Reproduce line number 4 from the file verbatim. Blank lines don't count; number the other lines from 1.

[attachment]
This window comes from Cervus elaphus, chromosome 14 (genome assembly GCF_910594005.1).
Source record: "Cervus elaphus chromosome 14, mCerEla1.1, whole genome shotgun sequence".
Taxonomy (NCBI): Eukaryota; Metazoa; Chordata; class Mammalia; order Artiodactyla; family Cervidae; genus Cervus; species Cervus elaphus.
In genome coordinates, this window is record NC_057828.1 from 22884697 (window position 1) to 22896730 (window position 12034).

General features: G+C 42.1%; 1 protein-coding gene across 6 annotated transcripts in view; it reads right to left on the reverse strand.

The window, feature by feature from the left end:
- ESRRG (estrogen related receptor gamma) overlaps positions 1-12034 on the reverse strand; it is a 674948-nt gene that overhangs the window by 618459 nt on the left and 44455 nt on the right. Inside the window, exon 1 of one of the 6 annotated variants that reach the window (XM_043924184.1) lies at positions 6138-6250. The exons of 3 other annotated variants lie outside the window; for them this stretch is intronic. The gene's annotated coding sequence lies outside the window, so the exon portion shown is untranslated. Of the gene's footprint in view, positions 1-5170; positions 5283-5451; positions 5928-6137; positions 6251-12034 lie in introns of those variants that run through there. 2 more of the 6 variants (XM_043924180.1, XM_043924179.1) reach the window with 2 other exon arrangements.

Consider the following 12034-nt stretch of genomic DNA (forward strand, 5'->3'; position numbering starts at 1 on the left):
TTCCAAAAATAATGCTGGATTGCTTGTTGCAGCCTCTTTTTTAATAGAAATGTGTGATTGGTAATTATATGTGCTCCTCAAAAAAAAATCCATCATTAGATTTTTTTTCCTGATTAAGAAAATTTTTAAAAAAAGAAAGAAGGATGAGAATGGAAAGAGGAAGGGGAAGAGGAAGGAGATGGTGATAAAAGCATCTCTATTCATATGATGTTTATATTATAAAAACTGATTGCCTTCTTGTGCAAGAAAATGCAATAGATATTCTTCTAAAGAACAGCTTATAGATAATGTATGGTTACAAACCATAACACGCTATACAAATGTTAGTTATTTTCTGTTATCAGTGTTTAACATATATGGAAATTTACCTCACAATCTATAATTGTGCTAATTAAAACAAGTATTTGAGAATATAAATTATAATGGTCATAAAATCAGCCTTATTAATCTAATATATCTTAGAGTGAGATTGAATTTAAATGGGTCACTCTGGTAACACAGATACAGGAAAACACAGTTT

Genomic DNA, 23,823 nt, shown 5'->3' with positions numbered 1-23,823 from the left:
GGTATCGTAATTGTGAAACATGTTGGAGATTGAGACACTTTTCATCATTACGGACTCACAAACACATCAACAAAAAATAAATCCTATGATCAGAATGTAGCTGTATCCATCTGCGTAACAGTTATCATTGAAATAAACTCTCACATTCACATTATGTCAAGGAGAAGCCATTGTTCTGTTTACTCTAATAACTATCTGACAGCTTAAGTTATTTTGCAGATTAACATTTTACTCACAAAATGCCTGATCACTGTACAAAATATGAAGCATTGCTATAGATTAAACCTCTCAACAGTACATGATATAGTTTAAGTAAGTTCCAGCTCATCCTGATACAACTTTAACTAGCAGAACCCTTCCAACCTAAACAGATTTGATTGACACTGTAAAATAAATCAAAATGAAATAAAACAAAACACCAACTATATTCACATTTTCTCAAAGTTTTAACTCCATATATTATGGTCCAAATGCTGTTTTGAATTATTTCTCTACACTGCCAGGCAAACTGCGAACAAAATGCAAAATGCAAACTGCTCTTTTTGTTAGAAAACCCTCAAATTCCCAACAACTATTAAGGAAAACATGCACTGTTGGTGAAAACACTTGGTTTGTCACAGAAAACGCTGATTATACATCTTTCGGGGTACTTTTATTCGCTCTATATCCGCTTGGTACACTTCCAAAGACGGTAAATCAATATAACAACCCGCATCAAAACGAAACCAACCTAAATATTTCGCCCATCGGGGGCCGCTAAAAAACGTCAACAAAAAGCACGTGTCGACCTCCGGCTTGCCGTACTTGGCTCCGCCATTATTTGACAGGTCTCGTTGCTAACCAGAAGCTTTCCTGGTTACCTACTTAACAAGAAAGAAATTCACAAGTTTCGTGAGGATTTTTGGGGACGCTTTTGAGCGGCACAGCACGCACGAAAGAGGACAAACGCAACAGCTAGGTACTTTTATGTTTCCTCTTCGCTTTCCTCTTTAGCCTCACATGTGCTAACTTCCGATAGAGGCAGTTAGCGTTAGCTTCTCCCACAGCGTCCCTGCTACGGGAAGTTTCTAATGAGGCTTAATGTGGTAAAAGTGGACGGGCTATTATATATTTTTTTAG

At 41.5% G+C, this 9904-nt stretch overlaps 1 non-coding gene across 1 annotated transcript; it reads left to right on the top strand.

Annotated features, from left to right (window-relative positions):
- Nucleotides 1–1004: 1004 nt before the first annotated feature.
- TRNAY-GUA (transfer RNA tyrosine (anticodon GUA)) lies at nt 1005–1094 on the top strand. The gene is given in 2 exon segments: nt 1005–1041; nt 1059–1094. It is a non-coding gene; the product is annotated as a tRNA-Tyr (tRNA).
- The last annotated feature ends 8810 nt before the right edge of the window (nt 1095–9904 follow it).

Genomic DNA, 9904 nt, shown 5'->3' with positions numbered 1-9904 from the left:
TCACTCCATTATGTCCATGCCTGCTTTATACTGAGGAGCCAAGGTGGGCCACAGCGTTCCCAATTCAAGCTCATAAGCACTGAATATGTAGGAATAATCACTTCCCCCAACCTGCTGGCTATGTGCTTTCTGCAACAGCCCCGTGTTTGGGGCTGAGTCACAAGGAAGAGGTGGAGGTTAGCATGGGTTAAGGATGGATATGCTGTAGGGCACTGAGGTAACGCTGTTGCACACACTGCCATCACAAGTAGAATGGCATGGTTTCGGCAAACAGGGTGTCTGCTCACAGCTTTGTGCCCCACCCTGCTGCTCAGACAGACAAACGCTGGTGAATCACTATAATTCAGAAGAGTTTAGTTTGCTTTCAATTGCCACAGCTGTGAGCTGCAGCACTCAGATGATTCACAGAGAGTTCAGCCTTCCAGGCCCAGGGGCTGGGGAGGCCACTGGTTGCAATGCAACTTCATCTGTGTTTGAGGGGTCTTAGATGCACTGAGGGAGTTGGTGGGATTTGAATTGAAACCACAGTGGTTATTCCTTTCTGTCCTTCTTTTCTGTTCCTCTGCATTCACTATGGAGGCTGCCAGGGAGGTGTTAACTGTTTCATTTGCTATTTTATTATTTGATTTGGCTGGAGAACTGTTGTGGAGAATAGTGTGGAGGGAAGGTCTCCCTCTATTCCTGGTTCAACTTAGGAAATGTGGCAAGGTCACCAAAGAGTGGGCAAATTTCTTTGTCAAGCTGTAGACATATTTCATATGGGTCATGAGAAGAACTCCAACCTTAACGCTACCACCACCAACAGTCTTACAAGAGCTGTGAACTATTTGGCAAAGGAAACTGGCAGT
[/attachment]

In genome coordinates, this window is record NC_057828.1 from 22884697 (window position 1) to 22896730 (window position 12034).